BASIC COMPUTER ORGANIZATION
A standard fully featured desktop configuration has basically four types of featured devices
1. Input Devices 2. Output Devices 3. Memory 4. Storage Devices
Introduction to CPU
§ The Arithmetic / Logic Unit (ALU)
§ The Control Unit
§ Main Memory
§ External Memory
§ Input / Output Devices
§ The System Bus
The fundamental operation of most CPUs
- To execute a sequence of stored instructions called a program.
1. The program is represented by a series of numbers that are kept in some kind of computer memory.
2. There are four steps that nearly all CPUs use in their operation: fetch, decode, execute, and write back.
o Retrieving an instruction from program memory.
o The location in program memory is determined by a program counter (PC)
o After an instruction is fetched, the PC is incremented by the length of the instruction word in terms of memory units.
1.The instruction is broken up into parts that have significance to other portions of the CPU.
2.The way in which the numerical instruction value is interpreted is defined by the CPU's instruction set architecture (ISA).
3.Opcode, indicates which operation to perform.
4.The remaining parts of the number usually provide information required for that instruction, such as operands for an addition operation.
5.Such operands may be given as a constant value or as a place to locate a value: a register or a memory address, as determined by some addressing mode.
1.During this step, various portions of the CPU are connected so they can perform the desired operation.
2.If, for instance, an addition operation was requested, an arithmetic logic unit (ALU) will be connected to a set of inputs and a set of outputs.
3.The inputs provide the numbers to be added, and the outputs will contain the final sum.
4. If the addition operation produces a result too large for the CPU to handle, an arithmetic overflow flag in a flags register may also be set.
Write back :
1.Simply "writes back" the results of the execute step to some form of memory.
2.Very often the results are written to some internal CPU register for quick access by subsequent instructions.
3.In other cases results may be written to slower, but cheaper and larger, main memory.
Some types of instructions manipulate the program counter rather than directly produce result data.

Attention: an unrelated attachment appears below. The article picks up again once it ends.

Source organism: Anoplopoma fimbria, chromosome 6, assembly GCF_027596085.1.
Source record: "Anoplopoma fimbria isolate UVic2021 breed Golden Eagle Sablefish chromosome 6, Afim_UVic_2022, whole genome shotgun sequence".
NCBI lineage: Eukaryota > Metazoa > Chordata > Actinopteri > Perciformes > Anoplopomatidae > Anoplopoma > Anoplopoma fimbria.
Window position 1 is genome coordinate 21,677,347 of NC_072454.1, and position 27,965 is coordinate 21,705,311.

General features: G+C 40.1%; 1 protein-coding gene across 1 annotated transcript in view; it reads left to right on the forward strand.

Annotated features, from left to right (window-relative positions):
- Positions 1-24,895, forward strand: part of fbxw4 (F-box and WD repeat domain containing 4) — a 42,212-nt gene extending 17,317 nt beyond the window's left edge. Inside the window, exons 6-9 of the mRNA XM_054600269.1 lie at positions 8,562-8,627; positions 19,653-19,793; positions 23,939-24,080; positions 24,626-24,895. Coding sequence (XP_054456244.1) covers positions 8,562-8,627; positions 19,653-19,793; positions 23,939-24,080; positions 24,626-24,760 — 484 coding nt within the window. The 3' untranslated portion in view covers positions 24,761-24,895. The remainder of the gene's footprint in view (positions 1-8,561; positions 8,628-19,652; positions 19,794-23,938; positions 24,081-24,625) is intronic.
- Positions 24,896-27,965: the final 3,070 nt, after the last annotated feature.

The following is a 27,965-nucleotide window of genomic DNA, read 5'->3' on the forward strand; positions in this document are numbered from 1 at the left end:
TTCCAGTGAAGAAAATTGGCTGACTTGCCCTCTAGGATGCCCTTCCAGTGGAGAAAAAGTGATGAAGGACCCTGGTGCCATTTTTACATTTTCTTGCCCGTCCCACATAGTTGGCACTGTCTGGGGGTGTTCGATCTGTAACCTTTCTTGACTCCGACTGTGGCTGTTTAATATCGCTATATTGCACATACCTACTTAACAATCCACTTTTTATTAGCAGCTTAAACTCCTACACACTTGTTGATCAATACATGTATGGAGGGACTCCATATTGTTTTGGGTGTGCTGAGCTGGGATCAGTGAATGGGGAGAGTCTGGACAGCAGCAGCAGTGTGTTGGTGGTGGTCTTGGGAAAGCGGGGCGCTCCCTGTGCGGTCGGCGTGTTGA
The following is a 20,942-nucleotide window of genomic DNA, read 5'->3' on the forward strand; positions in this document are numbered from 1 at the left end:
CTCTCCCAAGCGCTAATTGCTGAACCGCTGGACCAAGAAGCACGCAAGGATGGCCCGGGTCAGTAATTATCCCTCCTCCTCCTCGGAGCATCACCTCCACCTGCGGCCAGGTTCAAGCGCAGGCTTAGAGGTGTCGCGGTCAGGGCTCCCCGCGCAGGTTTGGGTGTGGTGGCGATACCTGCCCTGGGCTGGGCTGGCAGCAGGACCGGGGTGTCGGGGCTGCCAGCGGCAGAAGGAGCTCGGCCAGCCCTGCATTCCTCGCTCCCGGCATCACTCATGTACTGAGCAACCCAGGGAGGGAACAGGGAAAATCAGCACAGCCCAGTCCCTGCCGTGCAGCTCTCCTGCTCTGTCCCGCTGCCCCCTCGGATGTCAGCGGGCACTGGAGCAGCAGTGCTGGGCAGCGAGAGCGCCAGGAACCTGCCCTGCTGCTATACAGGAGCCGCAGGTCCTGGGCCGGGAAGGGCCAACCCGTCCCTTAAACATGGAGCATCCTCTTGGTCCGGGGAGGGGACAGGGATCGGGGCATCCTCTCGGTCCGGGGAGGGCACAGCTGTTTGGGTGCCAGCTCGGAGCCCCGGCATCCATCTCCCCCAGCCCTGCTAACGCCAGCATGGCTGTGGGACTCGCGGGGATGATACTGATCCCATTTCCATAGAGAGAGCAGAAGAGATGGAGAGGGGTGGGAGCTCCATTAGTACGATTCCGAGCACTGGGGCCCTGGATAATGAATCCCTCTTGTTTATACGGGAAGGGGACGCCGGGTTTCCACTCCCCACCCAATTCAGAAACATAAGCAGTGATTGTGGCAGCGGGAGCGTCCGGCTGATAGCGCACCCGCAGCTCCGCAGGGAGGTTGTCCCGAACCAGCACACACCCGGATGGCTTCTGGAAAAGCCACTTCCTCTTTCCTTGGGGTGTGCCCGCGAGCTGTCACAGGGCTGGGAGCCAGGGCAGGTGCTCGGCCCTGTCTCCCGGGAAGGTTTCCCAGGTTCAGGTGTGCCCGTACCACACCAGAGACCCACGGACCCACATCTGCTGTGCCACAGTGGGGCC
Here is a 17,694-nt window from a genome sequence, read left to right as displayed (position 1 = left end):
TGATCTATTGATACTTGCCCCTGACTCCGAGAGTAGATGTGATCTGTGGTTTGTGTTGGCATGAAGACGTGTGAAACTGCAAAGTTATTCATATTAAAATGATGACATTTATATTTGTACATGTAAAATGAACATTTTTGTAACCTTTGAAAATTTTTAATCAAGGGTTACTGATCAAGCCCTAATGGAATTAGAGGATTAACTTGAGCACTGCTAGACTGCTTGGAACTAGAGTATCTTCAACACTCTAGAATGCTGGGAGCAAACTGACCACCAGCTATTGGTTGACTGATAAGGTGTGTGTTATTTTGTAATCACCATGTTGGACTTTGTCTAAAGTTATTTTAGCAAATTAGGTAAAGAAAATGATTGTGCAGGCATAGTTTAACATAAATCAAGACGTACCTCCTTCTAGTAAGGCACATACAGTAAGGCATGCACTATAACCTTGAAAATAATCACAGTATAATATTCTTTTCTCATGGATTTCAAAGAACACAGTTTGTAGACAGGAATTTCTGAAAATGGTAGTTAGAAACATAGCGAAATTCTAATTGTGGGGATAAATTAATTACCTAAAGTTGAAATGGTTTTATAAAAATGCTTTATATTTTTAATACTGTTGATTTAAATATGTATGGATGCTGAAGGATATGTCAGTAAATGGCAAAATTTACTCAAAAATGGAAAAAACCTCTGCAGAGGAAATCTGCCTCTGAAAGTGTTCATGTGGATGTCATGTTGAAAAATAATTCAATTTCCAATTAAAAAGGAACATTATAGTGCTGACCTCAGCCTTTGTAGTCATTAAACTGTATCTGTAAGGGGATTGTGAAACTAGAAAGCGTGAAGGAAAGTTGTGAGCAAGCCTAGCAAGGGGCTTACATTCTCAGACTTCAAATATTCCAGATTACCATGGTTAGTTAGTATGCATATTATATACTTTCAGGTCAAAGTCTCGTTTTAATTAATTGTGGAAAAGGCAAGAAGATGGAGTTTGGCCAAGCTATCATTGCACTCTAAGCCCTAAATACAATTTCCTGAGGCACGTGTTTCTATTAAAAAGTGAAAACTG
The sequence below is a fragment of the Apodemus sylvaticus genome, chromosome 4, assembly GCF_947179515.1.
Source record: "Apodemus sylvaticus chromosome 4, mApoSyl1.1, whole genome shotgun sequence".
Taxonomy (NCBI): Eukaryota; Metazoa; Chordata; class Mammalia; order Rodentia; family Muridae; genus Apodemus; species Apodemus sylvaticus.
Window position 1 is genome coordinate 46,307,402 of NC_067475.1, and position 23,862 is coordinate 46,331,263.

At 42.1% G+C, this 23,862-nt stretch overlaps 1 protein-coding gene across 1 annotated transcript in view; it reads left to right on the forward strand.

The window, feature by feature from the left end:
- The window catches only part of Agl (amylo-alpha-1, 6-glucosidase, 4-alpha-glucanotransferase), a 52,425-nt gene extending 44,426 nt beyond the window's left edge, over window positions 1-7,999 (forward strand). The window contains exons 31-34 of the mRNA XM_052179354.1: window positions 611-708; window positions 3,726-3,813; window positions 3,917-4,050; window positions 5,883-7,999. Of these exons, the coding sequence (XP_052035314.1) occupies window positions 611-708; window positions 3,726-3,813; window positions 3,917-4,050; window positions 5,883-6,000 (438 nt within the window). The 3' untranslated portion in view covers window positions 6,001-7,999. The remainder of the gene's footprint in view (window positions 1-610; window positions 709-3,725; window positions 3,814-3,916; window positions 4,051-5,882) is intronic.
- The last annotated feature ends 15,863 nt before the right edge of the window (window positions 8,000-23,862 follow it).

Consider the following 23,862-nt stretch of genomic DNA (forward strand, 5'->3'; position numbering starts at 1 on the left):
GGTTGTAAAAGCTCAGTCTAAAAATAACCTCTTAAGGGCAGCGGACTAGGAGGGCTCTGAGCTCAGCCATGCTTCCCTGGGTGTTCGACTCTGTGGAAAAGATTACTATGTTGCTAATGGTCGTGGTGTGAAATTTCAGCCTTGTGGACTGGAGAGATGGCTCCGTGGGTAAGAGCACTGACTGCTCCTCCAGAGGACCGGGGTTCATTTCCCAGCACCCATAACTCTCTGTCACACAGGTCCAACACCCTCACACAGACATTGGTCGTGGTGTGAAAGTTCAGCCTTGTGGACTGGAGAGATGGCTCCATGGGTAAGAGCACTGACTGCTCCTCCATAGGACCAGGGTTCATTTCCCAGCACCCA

Anything that feeds the data into the computer. This data can be in alpha-numeric form which needs
to be keyed-in or in its very basic natural form i.e. hear, smell, touch, see; taste & the sixth sense
Typical input devices are:
1. Keyboard 2. Mouse
3. Joystick 4. Digitizing Tablet
5. Touch Sensitive Screen 6. Light Pen
7. Space Mouse 8.Digital Stills Camera
9. Magnetic Ink Character 10.OpticalMarkReader
Recognition (MICR) (OMR)
11. Image Scanner 12. Bar Codes
13. Magnetic Reader 14. Smart Cards
15. Voice Data Entry 16. Sound Capture
17. Video Capture
The Keyboard is the standard data input and operator control device for a computer. It consists of the standard QWERTY layout with a numeric keypad and additional function keys for control purposes.
The Mouse is a popular input device. You move it across the desk and its movement is shown on the screen by a marker known as a 'cursor'. You will need to click the buttons at the top of the mouse to select an option.
Track ball looks like a mouse, as the roller is on the top with selection buttons on the side. It is also a pointing device used to move the cursor and works like a mouse. For moving the cursor in a particular direction, the user spins the ball in that direction. It is sometimes considered better than a mouse, because it requires little arm movement and less desktop space. It is generally used with Portable computers.
Magnetic Ink Character Recognition (MICR) is used to recognize the magnetically charged characters, mainly found on bank cheques. The magnetically charged characters are written by special ink called magnetic ink. MICR device reads the patterns of these characters and compares them with special patterns stored in memory. Using MICR device, a large volume of cheques can be processed in a day. MICR is widely used by the banking industry for the processing of cheques.